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Google Searches

Hot-shot geeks at the world’s leading information company are taking a ground-breaking course called Search Inside Yourself. As BARRY BOYCE reports, it’s a new model for teaching mindfulness and emotional intelligence, and its creator is thinking big.

“For as long as I can remember, I have had a desire to do something big and important for humanity,” says Chade-Meng Tan. “In 2004, the door of opportunity opened up for me. One August day that year, I suddenly had real money.”

That was the day Sergey Brin and Larry Page, two graduate students on leave from Stanford, took their little start-up public. Raising $1.7 billion in capital in one day, Google became the largest internet IPO (Initial Public Offering) ever. Google—the noun, the verb, the company, the way of life they created—was about to make its early employees, those who’d taken stock options to compensate for the low pay and long hours, very rich.

One of the people whose lives changed on “IPO Day” was employee #107, Chade-Meng Tan, who is now bringing mindfulness to Google through a program known as Search Inside Yourself (SIY). Googlers—as employees there are known—operate with a lot of autonomy and are urged to be free spirits. For example, Meng just up and decided to call himself Google’s “Jolly Good Fellow” and had cards printed adding the phrase, “which nobody can deny.” As Google’s Jolly Good Fellow, Meng has become Google’s unofficial VIP greeter. Behind the reception desk in one of the main Google buildings is Meng’s Wall, a gallery of snapshots of Meng standing next to luminaries like Bill Clinton, the Dalai Lama, Gwyneth Paltrow, Nancy Pelosi, Muhammad Ali, and more than one hundred and fifty others—and counting.

Google employees like Meng spend one day in five working on whatever inspires them, regardless of profit potential. So he didn’t need to get rich to start a meditation program at Google. But achieving financial freedom somehow enabled Meng to think big about what he could do for the world—sadly not always the first thought of those who strike it rich. For Meng and the many collaborators he has brought together, SIY is more than a corporate meditation program. Just as Google’s founders saw their search engine as a way to influence how people work with information altogether, the SIY designers see it as a working model for how to bring mindfulness and peace to people while they are at work, a place where people spend vast amounts of time. If they develop mindfulness there, it will spill over into the rest of their lives and influence all those around them.

“Many people at Google spend 20 percent of their time on their own endeavors for saving the world through technology,” says Norman Fischer, founder of the Everyday Zen Foundation and one of the principal SIY teachers. “In some sense, that’s what Meng is doing. He wants to make the world a better place through the ‘technology’ of meditation. He’s starting at home, within Google. And it’s working. For the people who take the course, it makes a difference in how they operate, how they communicate. They learn that they don’t have to leave their emotions at the door when they come to work. That’s big. If Wall Street traders, for example, had had more emotional intelligence, they might have realized the crazy derivatives they created were wrong.”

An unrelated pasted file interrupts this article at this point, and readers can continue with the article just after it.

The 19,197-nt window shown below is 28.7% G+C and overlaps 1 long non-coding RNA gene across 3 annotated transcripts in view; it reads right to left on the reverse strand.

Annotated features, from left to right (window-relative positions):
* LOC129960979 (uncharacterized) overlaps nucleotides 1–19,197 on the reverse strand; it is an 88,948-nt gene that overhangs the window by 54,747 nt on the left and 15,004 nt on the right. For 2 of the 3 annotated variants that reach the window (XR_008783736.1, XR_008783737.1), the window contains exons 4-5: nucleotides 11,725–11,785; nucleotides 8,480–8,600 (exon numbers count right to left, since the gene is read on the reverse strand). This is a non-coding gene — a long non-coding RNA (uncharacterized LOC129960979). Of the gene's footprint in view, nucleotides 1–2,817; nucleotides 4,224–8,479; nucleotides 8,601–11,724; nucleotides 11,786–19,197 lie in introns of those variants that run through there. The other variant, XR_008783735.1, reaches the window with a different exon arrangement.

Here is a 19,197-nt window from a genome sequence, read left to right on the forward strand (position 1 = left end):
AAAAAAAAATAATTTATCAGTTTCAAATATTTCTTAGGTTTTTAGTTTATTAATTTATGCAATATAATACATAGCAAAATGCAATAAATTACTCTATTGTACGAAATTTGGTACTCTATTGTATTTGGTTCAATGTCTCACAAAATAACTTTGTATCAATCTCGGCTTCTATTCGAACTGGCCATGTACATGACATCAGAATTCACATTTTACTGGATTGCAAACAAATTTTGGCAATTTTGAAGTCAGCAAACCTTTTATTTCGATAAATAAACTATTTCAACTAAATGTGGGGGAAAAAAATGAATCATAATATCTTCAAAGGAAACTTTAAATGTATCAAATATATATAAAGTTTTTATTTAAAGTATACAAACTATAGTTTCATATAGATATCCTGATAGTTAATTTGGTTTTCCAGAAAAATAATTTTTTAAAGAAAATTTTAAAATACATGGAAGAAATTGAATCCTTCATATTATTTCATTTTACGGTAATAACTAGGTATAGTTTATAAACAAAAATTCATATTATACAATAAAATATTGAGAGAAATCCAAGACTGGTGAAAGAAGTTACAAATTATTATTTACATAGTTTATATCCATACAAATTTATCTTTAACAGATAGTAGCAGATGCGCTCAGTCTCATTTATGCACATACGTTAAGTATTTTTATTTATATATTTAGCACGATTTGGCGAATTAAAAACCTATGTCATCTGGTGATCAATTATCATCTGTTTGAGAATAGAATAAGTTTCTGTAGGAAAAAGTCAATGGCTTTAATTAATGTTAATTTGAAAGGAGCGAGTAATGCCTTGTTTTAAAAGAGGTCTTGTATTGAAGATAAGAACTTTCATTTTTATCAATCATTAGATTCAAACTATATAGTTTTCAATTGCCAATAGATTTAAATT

According to Mirabai Bush, senior fellow at the Center for Contemplative Mind in Society, who helped to design the program and has taught within it, “It’s great when contemplative practice comes to any workplace, but it’s particularly meaningful for Google, a fount of countless creative ideas. In many ways, Google is a model place to work; Fortune named it the best place to work in America two years in a row. And Google has had a big influence on all of our working lives. If it works at Google, other employers take notice.”

“Let’s get a smoothie before we talk,” Meng says to me as we waited for one of the many meeting rooms in Building 43 to be vacated at our appointed time. Building 43 is where Google founders Brin and Page have their offices, including a rooftop workspace. It’s in a cluster of four buildings (40-43) that surround a green space, like a quads on a college campus. They are part of Googleplex, the large headquarters complex in Mountain View, California. Buildings 40-43 seem inspired by Frank Lloyd Wright. There’s lots of glass and curves and odd angles, and when you’re inside, you rarely feel disconnected from the outside. Building 43 contains a Mexican restaurant, a multiethnic cafeteria, a California nouvelle café (serving a delicate red snapper when I visited), and kitchenettes all around that fulfill the Google promise that you will never be more than one hundred feet from free food. Lest you gain weight, there are gyms, bikes to ride, volleyball courts, and lap pools in the open air.

In the smoothie bar over in Building 40, there are some people who might almost pass for corporate, but one googler is sprawled across a couch with his feet over the back and his head on the floor, his laptop held in front of him, fingers dexterously flying over keys and mouse pad. Meng and I carry our smoothies back across the quad to Building 43, and just in time for our meeting the team using the room rose and exited gracefully. While Google is very free and loose, with foosball, pool tables, and sleep pods in open view, it’s also quite precise in many ways. It’s an engineering company after all. And being respectful of others’ time and space is part of Google’s “Don’t Be Evil” philosophy. Employees are given every amenity to make work enjoyable, healthy, and creative, and when you get a feel for the atmosphere, a meditation program seems not radical, but sensible. It could only start, though, once someone figured out just what kind of meditation program would appeal to the average googler.


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